The reappearance of Tim Walsh in Birmingham and his apparent reincarnation as a confident and highly competent playmaker, as demonstrated by his display for Newbury last weekend, has set me thinking.
Not only was it good to see one of the sport's genuinely nice people back somewhere near his best and enjoying his rugby at the same time, his outstanding performance against Moseley was interesting for a number of reasons.
The former Pertemps Bees fly half was responsible for my champagne moment of last season when he scored an injury-time try to hand Bees what - at the time - was a crucial victory over Sedgley Park in their battle against relegation. More of that later.
He scored another on Saturday, a sniping little jink between two forwards that gave his side a lead they would never lose. It was a superb piece of individualism that is all too rare in a modern game where a stand off improvises at his peril.
Curiously, and just by way of shooting down my own argument, it was the second time in two days I'd seen a No 10 ignore the obvious and take a gamble but Shane Drahm's 46th-second scamper against Gloucester on Friday night and Walsh's effort are the exceptions that prove the point.
How often do you see a fly half run with the ball these days? Not as frequently as ten years ago, I'll bet. Stuart Barnes wouldn't even get a game for Old Big Eds vets these days.
Drahm and Walsh's efforts are noteworthy for their rarity and it was only coincidence that they pulled the London bus routine and came in a pair.
As a rule, I try to avoid the 'It Was So Much Better When' diatribe, but the growing tendency to script everything down to the minutest detail has sucked spontaneity out of the sport.
Watching Premiership rugby, in particular, has become the oval ball equivalent of painting by numbers - Ryan Lamb and Gloucester apart - and will continue to be so, as long as most directors of rugby choose to run over, rather than round, defenders.
It seems to me that somewhere, tactically speaking, rugby has disappeared somewhere up its own blind alley and, in the process, forgotten the basic premise that it's more easy to score with space in front of you than half-a-tonne of brawn. And along the way, the guys who were traditionally the most creative players on the pitch have become the most regulated.
It's certainly romantic, it's probably naive but wouldn't it be more fun if the boys with magic dust in their boots were indulged a little more?
Which brings me back to Walsh and his current club Newbury, both of whom are coached by that self-professed luminary, Ben Ryan.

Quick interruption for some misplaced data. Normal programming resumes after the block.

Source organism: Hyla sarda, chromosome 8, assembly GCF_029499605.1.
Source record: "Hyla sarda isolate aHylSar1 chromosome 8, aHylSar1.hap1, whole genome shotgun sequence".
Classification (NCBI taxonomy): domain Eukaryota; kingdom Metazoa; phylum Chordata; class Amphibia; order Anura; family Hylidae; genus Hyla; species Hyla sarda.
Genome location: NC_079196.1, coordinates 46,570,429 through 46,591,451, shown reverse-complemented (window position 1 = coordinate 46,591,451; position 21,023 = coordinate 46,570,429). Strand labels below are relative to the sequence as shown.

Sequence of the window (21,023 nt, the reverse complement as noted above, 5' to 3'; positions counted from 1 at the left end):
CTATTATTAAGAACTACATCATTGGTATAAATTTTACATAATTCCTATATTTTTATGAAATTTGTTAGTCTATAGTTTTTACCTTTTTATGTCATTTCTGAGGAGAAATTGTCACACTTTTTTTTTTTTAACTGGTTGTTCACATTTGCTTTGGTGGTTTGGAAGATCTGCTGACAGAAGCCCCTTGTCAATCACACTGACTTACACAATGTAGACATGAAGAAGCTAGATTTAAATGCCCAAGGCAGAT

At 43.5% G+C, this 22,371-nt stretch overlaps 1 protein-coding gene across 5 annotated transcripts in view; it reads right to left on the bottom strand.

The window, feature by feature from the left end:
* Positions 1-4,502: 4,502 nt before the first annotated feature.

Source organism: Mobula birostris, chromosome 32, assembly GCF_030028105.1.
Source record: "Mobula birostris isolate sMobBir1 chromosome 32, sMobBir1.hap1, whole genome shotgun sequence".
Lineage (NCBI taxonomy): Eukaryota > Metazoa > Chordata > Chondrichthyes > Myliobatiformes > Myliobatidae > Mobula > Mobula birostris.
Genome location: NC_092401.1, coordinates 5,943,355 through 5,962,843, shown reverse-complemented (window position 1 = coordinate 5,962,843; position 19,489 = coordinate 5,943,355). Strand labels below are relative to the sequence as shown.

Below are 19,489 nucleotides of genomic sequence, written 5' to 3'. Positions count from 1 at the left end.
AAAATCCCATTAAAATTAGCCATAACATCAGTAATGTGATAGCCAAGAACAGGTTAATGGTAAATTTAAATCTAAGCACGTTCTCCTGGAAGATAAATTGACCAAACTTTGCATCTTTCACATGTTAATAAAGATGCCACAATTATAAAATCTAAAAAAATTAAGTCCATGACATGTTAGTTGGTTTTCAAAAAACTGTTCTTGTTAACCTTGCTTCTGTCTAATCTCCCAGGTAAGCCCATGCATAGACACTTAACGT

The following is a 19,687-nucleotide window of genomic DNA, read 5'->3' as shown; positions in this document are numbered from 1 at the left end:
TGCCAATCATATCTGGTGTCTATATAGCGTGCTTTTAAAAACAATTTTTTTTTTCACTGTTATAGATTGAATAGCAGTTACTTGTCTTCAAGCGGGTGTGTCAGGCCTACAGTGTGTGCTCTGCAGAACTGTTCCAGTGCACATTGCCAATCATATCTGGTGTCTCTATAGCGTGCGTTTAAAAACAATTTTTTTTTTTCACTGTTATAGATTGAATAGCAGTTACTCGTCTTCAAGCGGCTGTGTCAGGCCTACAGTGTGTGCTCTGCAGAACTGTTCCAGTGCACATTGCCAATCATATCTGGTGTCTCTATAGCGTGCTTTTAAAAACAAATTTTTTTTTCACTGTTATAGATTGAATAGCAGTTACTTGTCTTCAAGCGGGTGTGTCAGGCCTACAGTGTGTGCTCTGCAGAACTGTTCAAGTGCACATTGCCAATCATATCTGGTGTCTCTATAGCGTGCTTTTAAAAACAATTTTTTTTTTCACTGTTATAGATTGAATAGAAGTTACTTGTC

Whatever you think about his profile, it's difficult to disagree with his preferred style of an expansive and attacking game.
Walsh's talents, more typical of a southern hemisphere first five-eighth than the traditional English pocket-dweller, look to be flourishing on such a stage - perhaps more so than during his two years at Bees, where he rarely looked the game-winner they hoped he would be.
That is not to say he never met their expectations. He did so royally in January when Bees were becalmed in a sapping fight to avoid the drop.
Obviously, subsequent travesties require the current reality to be suspended to truly recall the magnitude of that game against Sedgley Park but pretend, if you will, that relegation was going to happen at this stage
Bees and Sedgley Park were two of a handful of candidates for the drop and so to describe their meeting at Sharmans Cross Road as 'must win' was to seriously understate its importance.
What followed was, in most ways, the worst match I have endured for many a moon, but for sheer nerve-jangling tension, it was by far the best of the year.
It was a grey and bitterly cold afternoon, the pitch resembled the consistency of a treacle tart and errors came by the bushel as Bees threw themselves at the biggest pack in the division.
After a scoreless first half, Will Matthews broke the deadlock with an unconverted try only for the visitors to kick two penalties and lead by a point.
Then, with the last play of the game, Walsh - who was having a stinker - popped up in the right corner to take Allan Gill's off-load and squelch over. The magnificent touchline conversion from Ben Harvey deserved a better setting.
That try was testament to Walsh and Bees' doggedness and the game demonstrated just what a physically and mentally sapping league National One was.
The bad news is that with four fixtures added to the programme and more money than ever spent on trying to get out of it/stay in it (delete as appropriate) this year's First Division is an even more fearsome place to try to build a reputation.
And Moseley will no doubt be aware of that when they welcome Sedgley Tigers - they have asked that we address them as such - to Billesley Common this weekend; their guests might be bottom of the league, but they must not expect an easy ride...SUPL: